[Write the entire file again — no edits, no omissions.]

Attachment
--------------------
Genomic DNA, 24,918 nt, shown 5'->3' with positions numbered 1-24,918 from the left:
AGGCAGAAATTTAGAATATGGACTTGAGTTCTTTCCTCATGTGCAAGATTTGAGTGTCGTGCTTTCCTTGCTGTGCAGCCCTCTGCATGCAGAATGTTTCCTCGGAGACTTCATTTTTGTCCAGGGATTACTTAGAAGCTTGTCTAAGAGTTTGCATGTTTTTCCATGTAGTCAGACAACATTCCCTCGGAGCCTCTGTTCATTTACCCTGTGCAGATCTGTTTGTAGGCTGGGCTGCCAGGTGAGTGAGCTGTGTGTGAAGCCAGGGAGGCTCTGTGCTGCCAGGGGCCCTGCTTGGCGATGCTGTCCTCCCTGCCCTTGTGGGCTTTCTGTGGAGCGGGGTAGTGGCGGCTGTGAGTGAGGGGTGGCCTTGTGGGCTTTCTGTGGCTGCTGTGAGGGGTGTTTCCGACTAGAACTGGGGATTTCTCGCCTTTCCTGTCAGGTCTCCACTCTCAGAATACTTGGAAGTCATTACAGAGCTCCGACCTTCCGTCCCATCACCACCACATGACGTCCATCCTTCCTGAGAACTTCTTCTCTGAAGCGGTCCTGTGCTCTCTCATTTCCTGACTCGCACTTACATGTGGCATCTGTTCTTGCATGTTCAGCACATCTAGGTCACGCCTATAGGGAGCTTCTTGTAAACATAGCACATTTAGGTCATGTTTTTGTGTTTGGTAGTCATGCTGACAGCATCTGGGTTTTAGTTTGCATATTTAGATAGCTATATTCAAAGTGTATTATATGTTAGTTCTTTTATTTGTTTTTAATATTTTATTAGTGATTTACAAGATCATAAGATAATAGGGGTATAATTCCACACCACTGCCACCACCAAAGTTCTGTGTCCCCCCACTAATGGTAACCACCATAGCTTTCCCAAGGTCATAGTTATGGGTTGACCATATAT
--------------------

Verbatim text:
Genomic DNA, 24,918 nt, shown 5'->3' with positions numbered 1-24,918 from the left:
AGGCAGAAATTTAGAATATGGACTTGAGTTCTTTCCTCATGTGCAAGATTTGAGTGTCGTGCTTTCCTTGCTGTGCAGCCCTCTGCATGCAGAATGTTTCCTCGGAGACTTCATTTTTGTCCAGGGATTACTTAGAAGCTTGTCTAAGAGTTTGCATGTTTTTCCATGTAGTCAGACAACATTCCCTCGGAGCCTCTGTTCATTTACCCTGTGCAGATCTGTTTGTAGGCTGGGCTGCCAGGTGAGTGAGCTGTGTGTGAAGCCAGGGAGGCTCTGTGCTGCCAGGGGCCCTGCTTGGCGATGCTGTCCTCCCTGCCCTTGTGGGCTTTCTGTGGAGCGGGGTAGTGGCGGCTGTGAGTGAGGGGTGGCCTTGTGGGCTTTCTGTGGCTGCTGTGAGGGGTGTTTCCGACTAGAACTGGGGATTTCTCGCCTTTCCTGTCAGGTCTCCACTCTCAGAATACTTGGAAGTCATTACAGAGCTCCGACCTTCCGTCCCATCACCACCACATGACGTCCATCCTTCCTGAGAACTTCTTCTCTGAAGCGGTCCTGTGCTCTCTCATTTCCTGACTCGCACTTACATGTGGCATCTGTTCTTGCATGTTCAGCACATCTAGGTCACGCCTATAGGGAGCTTCTTGTAAACATAGCACATTTAGGTCATGTTTTTGTGTTTGGTAGTCATGCTGACAGCATCTGGGTTTTAGTTTGCATATTTAGATAGCTATATTCAAAGTGTATTATATGTTAGTTCTTTTATTTGTTTTTAATATTTTATTAGTGATTTACAAGATCATAAGATAATAGGGGTATAATTCCACACCACTGCCACCACCAAAGTTCTGTGTCCCCCCACTAATGGTAACCACCATAGCTTTCCCAAGGTCATAGTTATGGGTTGACCATATAT